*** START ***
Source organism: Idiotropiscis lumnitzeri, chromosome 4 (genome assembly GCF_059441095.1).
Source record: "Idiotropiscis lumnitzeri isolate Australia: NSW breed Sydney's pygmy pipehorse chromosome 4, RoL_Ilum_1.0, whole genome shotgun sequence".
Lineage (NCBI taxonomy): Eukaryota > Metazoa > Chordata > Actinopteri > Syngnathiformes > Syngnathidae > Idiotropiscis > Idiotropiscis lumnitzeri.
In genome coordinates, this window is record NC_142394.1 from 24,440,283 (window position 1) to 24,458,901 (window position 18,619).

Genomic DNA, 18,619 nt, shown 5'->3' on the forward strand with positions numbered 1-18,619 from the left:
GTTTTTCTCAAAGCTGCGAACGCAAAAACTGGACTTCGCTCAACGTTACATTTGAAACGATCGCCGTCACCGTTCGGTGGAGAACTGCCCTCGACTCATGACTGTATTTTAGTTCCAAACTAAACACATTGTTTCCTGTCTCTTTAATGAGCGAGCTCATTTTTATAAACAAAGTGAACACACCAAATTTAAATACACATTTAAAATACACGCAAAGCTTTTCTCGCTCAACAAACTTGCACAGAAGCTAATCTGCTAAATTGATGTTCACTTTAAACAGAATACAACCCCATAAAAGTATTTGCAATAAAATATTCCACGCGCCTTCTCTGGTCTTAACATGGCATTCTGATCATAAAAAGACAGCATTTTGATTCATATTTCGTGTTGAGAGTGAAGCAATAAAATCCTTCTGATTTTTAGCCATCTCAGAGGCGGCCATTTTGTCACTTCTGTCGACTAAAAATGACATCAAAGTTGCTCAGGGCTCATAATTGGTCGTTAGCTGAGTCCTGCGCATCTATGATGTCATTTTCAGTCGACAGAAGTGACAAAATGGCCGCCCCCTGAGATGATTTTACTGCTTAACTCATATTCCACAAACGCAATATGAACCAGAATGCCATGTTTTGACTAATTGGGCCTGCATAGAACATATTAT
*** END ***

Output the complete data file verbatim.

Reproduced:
Source organism: Idiotropiscis lumnitzeri, chromosome 4 (genome assembly GCF_059441095.1).
Source record: "Idiotropiscis lumnitzeri isolate Australia: NSW breed Sydney's pygmy pipehorse chromosome 4, RoL_Ilum_1.0, whole genome shotgun sequence".
Lineage (NCBI taxonomy): Eukaryota > Metazoa > Chordata > Actinopteri > Syngnathiformes > Syngnathidae > Idiotropiscis > Idiotropiscis lumnitzeri.
In genome coordinates, this window is record NC_142394.1 from 24,440,283 (window position 1) to 24,458,901 (window position 18,619).

Genomic DNA, 18,619 nt, shown 5'->3' on the forward strand with positions numbered 1-18,619 from the left:
GTTTTTCTCAAAGCTGCGAACGCAAAAACTGGACTTCGCTCAACGTTACATTTGAAACGATCGCCGTCACCGTTCGGTGGAGAACTGCCCTCGACTCATGACTGTATTTTAGTTCCAAACTAAACACATTGTTTCCTGTCTCTTTAATGAGCGAGCTCATTTTTATAAACAAAGTGAACACACCAAATTTAAATACACATTTAAAATACACGCAAAGCTTTTCTCGCTCAACAAACTTGCACAGAAGCTAATCTGCTAAATTGATGTTCACTTTAAACAGAATACAACCCCATAAAAGTATTTGCAATAAAATATTCCACGCGCCTTCTCTGGTCTTAACATGGCATTCTGATCATAAAAAGACAGCATTTTGATTCATATTTCGTGTTGAGAGTGAAGCAATAAAATCCTTCTGATTTTTAGCCATCTCAGAGGCGGCCATTTTGTCACTTCTGTCGACTAAAAATGACATCAAAGTTGCTCAGGGCTCATAATTGGTCGTTAGCTGAGTCCTGCGCATCTATGATGTCATTTTCAGTCGACAGAAGTGACAAAATGGCCGCCCCCTGAGATGATTTTACTGCTTAACTCATATTCCACAAACGCAATATGAACCAGAATGCCATGTTTTGACTAATTGGGCCTGCATAGAACATATTAT